By C.W. Nevius
San Francisco Chronicle
SAN FRANCISCO — A brawl broke out Friday between San Francisco police officers and residents of the Valencia Gardens public housing complex. There were videos of police punching angry residents, handcuffing a distraught 20-year-old bicyclist and leading away a man, his face covered in blood.
Frankly, it didn't look good for the cops.
But Police Chief Greg Suhr has an interesting response. He wants more video — he wants his officers to wear cameras.
He's about to get his wish. In two weeks, with the help of a $250,000 federal grant, the Police Department will begin equipping some officers with wearable cameras in a pilot program.
Initially the small, cigar-shaped cameras will be issued to 50 plainclothes officers who execute search warrants and parole checks and who might enter people's homes. The idea is to blunt suggestions that officers aren't identifying themselves properly when they knock on doors.
Suhr contends that if a camera — and not one from the cell phone of a bystander — had been present at Valencia Gardens, it would have recorded what really happened: A man riding his bike on a sidewalk started to fight when a plainclothes officer tried to stop him, "the guy biting the officer as soon as he touched him."
Camera Always Running
That may be true, although the plainclothes officer who can be seen raining punches on a witness has some explaining to do. But the chief's point is that most witnesses don't start filming until fists start to fly.
"It's always the second punch," he says. "When the cell phones go on, we're in the middle of a response and we're losing the argument."
The new cameras will catch the second punch, the first punch and whatever started the altercation — because they'll always be running.
That is just the start. If the cameras are as successful in San Francisco as they've been elsewhere, they will become standard issue.
BART Deputy Chief of Police Benson Fairow says that when the transit agency began to roll out video cameras last year after two fatal police shootings, "there was a little apprehension" among officers. There was a two-month pilot program last November, with full implementation in June.
"It's been wonderful," Fairow says. "This is the future in law enforcement, just like when we introduced radios, cars and bulletproof vests. People say they are worried that video is looking at them all the time. Really? Today? There's video looking at us right now."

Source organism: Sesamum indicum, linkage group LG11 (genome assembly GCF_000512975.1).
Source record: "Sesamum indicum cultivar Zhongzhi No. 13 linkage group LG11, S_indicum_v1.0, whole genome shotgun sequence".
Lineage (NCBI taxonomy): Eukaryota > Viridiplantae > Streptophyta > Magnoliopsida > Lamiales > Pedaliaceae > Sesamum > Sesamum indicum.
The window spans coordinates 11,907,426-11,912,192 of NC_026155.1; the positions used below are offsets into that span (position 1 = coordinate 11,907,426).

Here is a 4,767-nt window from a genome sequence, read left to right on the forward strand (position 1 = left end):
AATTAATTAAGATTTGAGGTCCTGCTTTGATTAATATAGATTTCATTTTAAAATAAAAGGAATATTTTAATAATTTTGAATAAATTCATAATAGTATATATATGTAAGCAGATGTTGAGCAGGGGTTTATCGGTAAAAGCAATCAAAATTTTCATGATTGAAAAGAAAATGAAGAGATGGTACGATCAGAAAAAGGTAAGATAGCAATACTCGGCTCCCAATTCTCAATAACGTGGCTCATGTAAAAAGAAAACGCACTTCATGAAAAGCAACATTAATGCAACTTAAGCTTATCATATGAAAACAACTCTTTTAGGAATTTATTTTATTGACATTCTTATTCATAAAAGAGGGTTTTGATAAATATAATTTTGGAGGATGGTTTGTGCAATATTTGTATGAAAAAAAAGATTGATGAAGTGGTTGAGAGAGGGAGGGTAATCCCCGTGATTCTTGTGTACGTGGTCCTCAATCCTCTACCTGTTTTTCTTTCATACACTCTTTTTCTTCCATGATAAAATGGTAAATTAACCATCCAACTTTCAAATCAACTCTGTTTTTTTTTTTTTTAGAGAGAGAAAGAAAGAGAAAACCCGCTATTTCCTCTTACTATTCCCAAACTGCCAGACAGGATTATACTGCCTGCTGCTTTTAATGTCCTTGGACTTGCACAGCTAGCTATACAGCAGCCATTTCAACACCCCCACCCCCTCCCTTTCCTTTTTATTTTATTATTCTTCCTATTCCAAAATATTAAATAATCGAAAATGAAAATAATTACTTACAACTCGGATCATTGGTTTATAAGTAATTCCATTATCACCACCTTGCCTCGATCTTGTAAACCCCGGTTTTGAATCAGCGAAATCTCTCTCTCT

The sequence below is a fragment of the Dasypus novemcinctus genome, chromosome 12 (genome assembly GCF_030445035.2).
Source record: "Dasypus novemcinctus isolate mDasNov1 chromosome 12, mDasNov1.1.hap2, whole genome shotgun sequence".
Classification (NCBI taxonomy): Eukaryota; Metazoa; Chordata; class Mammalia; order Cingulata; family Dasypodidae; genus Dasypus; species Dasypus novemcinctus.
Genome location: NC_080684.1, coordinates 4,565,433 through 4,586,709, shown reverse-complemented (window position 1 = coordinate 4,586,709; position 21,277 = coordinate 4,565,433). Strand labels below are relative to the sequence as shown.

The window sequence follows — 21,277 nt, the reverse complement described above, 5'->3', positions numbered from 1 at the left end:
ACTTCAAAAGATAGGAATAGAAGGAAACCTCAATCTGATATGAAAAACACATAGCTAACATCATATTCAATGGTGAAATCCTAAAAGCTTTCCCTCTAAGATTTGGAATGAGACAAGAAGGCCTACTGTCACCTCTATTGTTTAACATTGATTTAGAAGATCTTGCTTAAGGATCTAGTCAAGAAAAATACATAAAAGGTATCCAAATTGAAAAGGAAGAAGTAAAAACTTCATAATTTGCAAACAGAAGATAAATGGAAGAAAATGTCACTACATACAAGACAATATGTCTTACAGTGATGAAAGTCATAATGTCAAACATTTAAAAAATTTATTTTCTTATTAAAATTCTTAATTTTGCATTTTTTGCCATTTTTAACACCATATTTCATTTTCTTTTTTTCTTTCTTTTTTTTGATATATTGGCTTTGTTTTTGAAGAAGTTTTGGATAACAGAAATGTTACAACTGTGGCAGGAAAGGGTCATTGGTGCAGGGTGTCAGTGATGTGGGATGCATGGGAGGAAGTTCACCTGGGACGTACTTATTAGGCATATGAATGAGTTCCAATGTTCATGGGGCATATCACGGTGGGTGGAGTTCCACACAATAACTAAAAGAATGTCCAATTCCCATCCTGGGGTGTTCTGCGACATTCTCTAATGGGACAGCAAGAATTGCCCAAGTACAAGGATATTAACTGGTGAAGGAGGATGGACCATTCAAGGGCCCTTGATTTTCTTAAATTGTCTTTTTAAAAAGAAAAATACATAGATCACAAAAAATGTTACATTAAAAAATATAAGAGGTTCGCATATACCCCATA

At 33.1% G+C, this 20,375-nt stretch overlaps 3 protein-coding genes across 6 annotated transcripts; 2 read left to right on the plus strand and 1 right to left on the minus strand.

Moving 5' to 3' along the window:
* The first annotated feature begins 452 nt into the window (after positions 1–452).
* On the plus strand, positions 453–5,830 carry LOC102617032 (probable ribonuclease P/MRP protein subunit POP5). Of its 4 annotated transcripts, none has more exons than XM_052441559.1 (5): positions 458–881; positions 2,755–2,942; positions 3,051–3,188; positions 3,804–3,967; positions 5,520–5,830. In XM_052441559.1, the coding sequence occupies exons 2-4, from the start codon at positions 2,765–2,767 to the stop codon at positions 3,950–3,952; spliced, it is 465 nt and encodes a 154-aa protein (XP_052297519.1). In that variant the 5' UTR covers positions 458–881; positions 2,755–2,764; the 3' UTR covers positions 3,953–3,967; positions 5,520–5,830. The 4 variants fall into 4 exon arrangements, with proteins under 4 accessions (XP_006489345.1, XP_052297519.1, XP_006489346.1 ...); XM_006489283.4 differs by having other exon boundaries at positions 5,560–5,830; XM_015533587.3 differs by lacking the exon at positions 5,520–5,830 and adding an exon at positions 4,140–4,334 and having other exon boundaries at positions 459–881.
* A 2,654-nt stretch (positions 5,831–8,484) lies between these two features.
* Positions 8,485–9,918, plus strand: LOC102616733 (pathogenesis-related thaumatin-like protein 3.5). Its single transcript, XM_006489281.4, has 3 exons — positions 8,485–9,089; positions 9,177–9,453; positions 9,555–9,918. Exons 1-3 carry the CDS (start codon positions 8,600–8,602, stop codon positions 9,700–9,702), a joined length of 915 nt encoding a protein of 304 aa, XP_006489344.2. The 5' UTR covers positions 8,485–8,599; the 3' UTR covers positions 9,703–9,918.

SFPD will be using the same system as BART, the Axon Flex by Taser International. The camera is light enough to clip to the bill of a cap or a shirt lapel. There's also an important feature called the pre-event video buffer.
The camera, always on, records half-minute clips. If nothing happens, the piece is erased and the camera starts over. But if an officer spots something and hits the record button, the previous 30 seconds is preserved at the beginning of the recording.
BART Sgt. Tanzanika Carter says she was patrolling this week when "my camera showed a guy jumping over the rail." She hit the record button and captured the whole sequence for posterity.
That pretty much ended any discussion of whether he was a fare evader.
SFPD Commander Mikail Ali, whom Suhr calls his "gadget guy," says that after the short pilot program, the plan is to give cameras to traffic control officers.
"You see a guy run a red light, you activate, and it captures him," Ali said. "In terms of best evidence, that's huge."
Even for a city that has always been concerned with protecting privacy, the video plan seems to have broad support.
Public Defender Jeff Adachi, who has criticized the police for giving cursory or nonexistent identification when serving search warrants in the past, is behind the concept.
"Absolutely. It makes sense," Adachi said. "It will protect both the individual that is being approached as well as the officer. Instead of a 'he said, she said,' you will have an objective record."
In fact, a news story this year says that studies by a criminologist at the University of Cambridge show that when cameras are in use, there is a decrease in citizen complaints against officers as well as a reduction in the use of force by the police.
Adachi wonders if officers would be required to tell subjects that a video camera is running. BART's Carter says that turns out to be an advantage.
"I've had cases where someone is causing a problem and I hold up the camera and say, 'You know I'm recording this, right?' " she says. "And they calm right down."
There are potential problems.
"If I am in close proximity to having shots fired, the last thing I am thinking about is turning on a camera," Ali says. "There will be occasions when the officer doesn't capture the event."
That brings us back to the Valencia Gardens controversy. When video of an encounter is not available, Suhr says, conspiracy theories abound.
"We've gone through this before in a place where there were three cameras and some are not working," he says. "If the cameras malfunction or the officer forgets to turn them on, then the suggestion is that it was deliberate."
At Valencia Gardens, Suhr says, there was a camera that could have recorded the initial encounter. Unfortunately, the view was blocked by a tree.
"And," Suhr says, "we did not put the tree there."
McClatchy-Tribune News Service
Copyright 2013 the San Francisco Chronicle